HTML Overview

HTML, hypertext markup language, is what makes web pages happen. The HTML document is composed of HTML elements (commonly known as a tag). Elements can contain text or be empty. This overview is a companion to HTML and CSS basics.

  1. Document elements
  2. Body elements
  3. Anchor element: links and named targets
  4. HTML5 elements
  5. Image element
  6. List elements
  7. Other elements
  8. Style and appearance elements

Document elements

We begin with the Doctype, which is a single statement that is not closed.

<!DOCTYPE html>

The remainder of the HTML document is surrounded by <html></html>. This element tells the browser that the text is in HTML format.

The HTML document is divided into two parts: <head></head> and <body></body>.

Information in the HEAD is metadata for the browser. The page title <title></title> appears in this section, as does a definition of the character set used. Default is UTF-8.

Information in the BODY is for the web site visitors. The element defines the content of the document.

<!DOCTYPE html>
	<title>The title shows up in the browser head or tab, 
	bookmarks and search</title>
	<meta charset="UTF-8">

Body elements

Body elements contain the first example of elements that are not opened and closed. These are all block elements, which means that they force a new line. We manage how much space is between the elements with CSS.

  • Headings, h1-h6
  • Paragraphs, p
  • Block quote, blockquote
  • Division, div
  • Preformatted text, pre
  • Line break, br (<br />)
  • Horizontal rule, hr (<hr />)

Headings are important: search engines use them to index the structure and content of your web pages. Semantically, they provide order for the page. Visual design must be hierarchal else it can lead to confusion.

Anchor element

The anchor element, in combination with a href/url pair, is what defines a hyperlink. The text that the element wraps is called the label. The anchor element may also surround an image, however.

<a href="">University of Washington</a>

A named anchor can provide a spot on a page which a hyperlink can point to. With HTML5, we use the ID attribute instead. It will not appear underlined.

<a id="nameTheAnchor">A place we'd like to have the browser jump to.</a>

<a href="#nameTheAnchor">This hypertext</a> will "jump" the browser to 
that spot on the parent page. It is known as a jump link.

There are two types of URLs: absolute and relative.

We must use an absolute URL when we are linking to a page (or image or download) that lives on a different website. An absolute URL will contain the domain name.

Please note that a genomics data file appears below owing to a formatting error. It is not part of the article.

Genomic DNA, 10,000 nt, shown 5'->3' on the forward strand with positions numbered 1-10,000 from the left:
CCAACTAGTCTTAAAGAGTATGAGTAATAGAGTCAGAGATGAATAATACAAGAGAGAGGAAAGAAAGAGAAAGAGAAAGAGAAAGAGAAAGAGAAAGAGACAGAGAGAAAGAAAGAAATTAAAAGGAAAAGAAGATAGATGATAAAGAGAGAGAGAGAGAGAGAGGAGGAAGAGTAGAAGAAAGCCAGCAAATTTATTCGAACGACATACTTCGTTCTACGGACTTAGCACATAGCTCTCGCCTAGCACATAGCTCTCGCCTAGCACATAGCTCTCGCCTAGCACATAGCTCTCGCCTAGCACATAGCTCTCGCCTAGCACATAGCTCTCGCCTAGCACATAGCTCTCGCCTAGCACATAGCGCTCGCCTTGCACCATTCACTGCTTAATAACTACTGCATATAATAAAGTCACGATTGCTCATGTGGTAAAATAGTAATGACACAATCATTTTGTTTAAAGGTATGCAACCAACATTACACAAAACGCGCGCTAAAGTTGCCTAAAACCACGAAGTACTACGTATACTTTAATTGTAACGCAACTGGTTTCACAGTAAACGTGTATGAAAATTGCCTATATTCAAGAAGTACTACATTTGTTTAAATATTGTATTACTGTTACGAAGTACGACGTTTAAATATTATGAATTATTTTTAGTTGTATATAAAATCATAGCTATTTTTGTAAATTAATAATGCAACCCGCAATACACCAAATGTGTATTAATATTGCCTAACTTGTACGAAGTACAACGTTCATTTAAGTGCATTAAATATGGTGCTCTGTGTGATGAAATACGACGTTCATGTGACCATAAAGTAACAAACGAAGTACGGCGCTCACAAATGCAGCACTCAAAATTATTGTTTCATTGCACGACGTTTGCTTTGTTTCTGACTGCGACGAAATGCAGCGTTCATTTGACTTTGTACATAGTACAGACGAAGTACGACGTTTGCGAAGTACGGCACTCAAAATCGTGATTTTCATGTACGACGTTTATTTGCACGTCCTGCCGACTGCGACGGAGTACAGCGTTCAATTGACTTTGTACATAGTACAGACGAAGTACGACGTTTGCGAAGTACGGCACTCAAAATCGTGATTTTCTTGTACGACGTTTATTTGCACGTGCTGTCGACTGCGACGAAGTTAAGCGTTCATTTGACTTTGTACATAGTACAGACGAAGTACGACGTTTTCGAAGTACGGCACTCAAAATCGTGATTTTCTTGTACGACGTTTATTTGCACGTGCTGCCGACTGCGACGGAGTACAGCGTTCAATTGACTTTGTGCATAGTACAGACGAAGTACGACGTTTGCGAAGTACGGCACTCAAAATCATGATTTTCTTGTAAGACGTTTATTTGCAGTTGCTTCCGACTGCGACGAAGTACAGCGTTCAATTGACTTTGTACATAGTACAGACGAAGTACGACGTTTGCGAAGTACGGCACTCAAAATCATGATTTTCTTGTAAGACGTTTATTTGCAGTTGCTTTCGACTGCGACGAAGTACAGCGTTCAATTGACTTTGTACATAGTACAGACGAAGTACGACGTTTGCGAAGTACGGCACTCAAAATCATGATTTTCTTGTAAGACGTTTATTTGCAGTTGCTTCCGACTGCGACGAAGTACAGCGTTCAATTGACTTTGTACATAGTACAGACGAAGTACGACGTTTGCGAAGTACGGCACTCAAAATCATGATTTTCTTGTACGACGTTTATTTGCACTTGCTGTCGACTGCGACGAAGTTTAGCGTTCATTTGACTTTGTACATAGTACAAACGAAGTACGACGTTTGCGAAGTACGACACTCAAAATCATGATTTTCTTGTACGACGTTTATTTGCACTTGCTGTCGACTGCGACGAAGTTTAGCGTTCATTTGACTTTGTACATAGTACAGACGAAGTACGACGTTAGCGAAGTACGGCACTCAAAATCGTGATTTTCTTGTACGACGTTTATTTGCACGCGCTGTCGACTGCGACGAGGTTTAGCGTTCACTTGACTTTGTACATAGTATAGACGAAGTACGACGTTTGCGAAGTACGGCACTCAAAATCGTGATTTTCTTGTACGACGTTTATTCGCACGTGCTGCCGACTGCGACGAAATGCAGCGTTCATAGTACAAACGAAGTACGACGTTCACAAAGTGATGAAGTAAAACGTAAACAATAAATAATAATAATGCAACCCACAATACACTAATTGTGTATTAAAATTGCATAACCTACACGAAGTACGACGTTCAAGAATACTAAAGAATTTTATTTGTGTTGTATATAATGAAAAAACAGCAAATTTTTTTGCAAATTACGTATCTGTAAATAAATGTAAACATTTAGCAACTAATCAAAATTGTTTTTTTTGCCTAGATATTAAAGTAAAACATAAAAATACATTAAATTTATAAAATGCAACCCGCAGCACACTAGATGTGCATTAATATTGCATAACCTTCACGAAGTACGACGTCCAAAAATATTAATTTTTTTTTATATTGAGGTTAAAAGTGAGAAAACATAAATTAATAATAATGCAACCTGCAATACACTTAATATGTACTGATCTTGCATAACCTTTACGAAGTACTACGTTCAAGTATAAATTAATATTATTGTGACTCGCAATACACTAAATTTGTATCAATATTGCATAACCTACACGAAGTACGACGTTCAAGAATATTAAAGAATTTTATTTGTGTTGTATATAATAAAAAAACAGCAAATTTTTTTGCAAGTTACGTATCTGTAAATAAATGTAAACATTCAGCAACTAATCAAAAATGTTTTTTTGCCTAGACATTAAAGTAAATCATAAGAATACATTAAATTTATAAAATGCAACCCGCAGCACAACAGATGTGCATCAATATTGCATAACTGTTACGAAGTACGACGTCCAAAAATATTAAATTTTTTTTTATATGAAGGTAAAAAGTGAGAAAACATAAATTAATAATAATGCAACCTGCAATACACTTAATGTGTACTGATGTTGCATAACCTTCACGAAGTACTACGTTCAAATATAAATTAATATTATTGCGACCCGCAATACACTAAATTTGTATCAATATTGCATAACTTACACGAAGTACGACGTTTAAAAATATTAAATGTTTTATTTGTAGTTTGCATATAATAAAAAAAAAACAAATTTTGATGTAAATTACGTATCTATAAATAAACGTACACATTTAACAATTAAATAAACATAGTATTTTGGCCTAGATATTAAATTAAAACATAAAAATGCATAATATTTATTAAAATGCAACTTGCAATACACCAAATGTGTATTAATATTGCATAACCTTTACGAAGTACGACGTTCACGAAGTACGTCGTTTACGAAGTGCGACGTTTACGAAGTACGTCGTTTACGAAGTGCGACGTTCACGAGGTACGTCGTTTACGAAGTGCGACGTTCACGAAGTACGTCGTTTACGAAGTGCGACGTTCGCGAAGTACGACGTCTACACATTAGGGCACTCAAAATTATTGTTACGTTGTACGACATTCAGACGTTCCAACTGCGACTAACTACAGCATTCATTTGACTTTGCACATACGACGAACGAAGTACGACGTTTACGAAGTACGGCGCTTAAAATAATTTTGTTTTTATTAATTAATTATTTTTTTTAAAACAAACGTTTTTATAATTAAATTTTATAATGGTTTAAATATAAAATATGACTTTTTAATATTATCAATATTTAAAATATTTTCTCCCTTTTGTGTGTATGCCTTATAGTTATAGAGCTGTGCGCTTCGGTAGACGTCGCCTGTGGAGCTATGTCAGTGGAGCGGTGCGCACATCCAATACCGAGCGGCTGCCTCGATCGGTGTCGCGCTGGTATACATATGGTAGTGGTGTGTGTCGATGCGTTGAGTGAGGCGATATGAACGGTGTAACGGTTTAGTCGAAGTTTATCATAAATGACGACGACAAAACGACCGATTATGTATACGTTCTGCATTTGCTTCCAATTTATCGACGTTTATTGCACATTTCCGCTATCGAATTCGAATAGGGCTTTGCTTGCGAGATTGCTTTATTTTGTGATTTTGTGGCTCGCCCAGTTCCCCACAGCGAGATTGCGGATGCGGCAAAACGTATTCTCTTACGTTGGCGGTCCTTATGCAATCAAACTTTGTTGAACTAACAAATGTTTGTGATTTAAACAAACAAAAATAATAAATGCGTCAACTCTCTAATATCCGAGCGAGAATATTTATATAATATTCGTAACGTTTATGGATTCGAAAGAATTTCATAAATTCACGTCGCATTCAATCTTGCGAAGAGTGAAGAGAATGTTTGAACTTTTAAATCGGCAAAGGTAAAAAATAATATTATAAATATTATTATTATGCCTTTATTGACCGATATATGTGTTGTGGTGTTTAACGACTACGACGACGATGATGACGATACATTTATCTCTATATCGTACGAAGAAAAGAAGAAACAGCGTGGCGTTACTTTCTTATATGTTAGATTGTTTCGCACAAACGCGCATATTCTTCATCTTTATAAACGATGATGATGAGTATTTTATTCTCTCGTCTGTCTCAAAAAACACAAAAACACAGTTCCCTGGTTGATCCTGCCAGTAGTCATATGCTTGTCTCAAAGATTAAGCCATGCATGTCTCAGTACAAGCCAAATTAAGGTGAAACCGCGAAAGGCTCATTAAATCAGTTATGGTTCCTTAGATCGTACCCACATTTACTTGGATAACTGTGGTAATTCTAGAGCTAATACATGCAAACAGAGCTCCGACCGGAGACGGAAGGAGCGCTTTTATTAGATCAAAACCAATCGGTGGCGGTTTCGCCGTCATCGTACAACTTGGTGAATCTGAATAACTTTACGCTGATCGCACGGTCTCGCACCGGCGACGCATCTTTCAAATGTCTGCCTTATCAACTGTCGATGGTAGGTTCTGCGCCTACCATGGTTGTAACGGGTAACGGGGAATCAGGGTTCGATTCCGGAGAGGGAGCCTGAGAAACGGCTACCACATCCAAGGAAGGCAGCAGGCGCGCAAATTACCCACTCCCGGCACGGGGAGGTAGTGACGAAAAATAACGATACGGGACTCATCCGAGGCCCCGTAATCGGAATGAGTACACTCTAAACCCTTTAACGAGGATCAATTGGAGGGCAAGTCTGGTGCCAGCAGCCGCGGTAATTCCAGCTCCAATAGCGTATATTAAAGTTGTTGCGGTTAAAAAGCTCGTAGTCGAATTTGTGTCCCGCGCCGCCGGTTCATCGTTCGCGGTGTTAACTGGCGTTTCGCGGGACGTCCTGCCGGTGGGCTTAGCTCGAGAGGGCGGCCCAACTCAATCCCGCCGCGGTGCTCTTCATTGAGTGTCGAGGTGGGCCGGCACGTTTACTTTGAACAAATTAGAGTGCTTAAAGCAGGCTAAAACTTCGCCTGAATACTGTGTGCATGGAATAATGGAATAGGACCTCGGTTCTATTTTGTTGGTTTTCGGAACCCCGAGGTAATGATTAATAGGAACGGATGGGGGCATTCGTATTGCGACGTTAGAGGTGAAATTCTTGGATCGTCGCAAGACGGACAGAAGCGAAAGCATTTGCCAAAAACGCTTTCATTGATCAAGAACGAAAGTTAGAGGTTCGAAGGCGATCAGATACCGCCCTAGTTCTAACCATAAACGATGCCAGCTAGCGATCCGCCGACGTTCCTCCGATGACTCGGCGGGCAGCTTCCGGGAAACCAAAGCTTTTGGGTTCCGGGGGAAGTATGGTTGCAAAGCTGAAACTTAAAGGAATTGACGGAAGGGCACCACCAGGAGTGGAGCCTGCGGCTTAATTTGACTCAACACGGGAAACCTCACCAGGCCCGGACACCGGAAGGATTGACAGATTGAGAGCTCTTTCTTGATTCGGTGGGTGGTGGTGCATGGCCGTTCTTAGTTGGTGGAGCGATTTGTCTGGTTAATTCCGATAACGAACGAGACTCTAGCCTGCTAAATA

When linking to content on our own site, we can use relative URLs. The easiest relative URL starts at what we call “root” — everything the domain name (including that first slash): /images/eagle.png (where images is a folder at root).

We can also use the anchor tag to launch an email application:

<a href=""></a>

The anchor is an example of an inline element: it does not start on a new line.


HTML5 offers new elements for better document structure. Some of those include

  • <article>
  • <aside>
  • <footer>
  • <header>
  • <nav>
  • <section>

These are semantic elements that define different parts of a web page:
HTML5 semantic design

Image element

The image element introduced multimedia; we use it to display an ‘inline’ (embedded in the document) image in the html document; it is a singlet. It has two important attributes: src and alt.

<img src="/images/eagle.png" alt="bald eagle in nest" />

The SRC attribute is the path to the image.

It is imperative that we include the ALT attribute (alternative text) for screen readers, and that we write as clear a description as possible.

List elements

1. Ordered Lists

In an ordered list, we specify that our list items will be numbered (with numbers or the alphabet) in the sequence that they appear in the code.

  1. Item One
  2. Item Two
  3. Item Three

The <ol></ol> is the container  for the <li></li> the list item.

 	<li>Item One</li>
 	<li>Item Two</li>
 	<li>Item Three</li>

2. Unordered Lists

An unordered list usually looks like a bulleted list.

  • Item
  • Item
  • Item

That’s because the default type uses a solid round dot to itemize the list items. We can specify other types of “bullets” or we can hide them with CSS. The <ul></ul> is the container for the <li></li> list item.


3. Definition Lists

A definition list is a description list that contains a word/description pair.

Description of Chocolate
Greeting card
Description of Greeting card
Item Description of Rosebuds

The <dl></dl> is the container for the pairs of <dt></dt> (definition term) and <dd></dd> (definition description).

 	<dd>Description of Chocolate</dd>
 	<dt>Greeting card</dt>
 	<dd>Description of Greeting card</dd>
 	<dd>Item Description of Rosebuds</dd>

Other elements

We use an important inline element, <span> , to group inline-elements in a document. It provides no visual change unless accompanied by CSS.

One of the most important “other” elements is the ability to make a comment that the browser will not display. When we speak of “commenting code” we are using this element to hide instructions or explanations relevant to the code or content on the page.

<!--  What is typed here will not show in the browser. -->

Style and appearance elements

One goal of HTML5 was to separate appearance from document structure, to move appearance management to CSS. However, there remains some semantic elements that the browsers treat differently from normal text. These are all pairs.

  • <em> , emphasis, usually presented in italic type
  • <strong> , strong emphasis, usually presented in bold type
  • <code> , used to indicate that a section of text is computer code, usually presented in a monospace type like Courier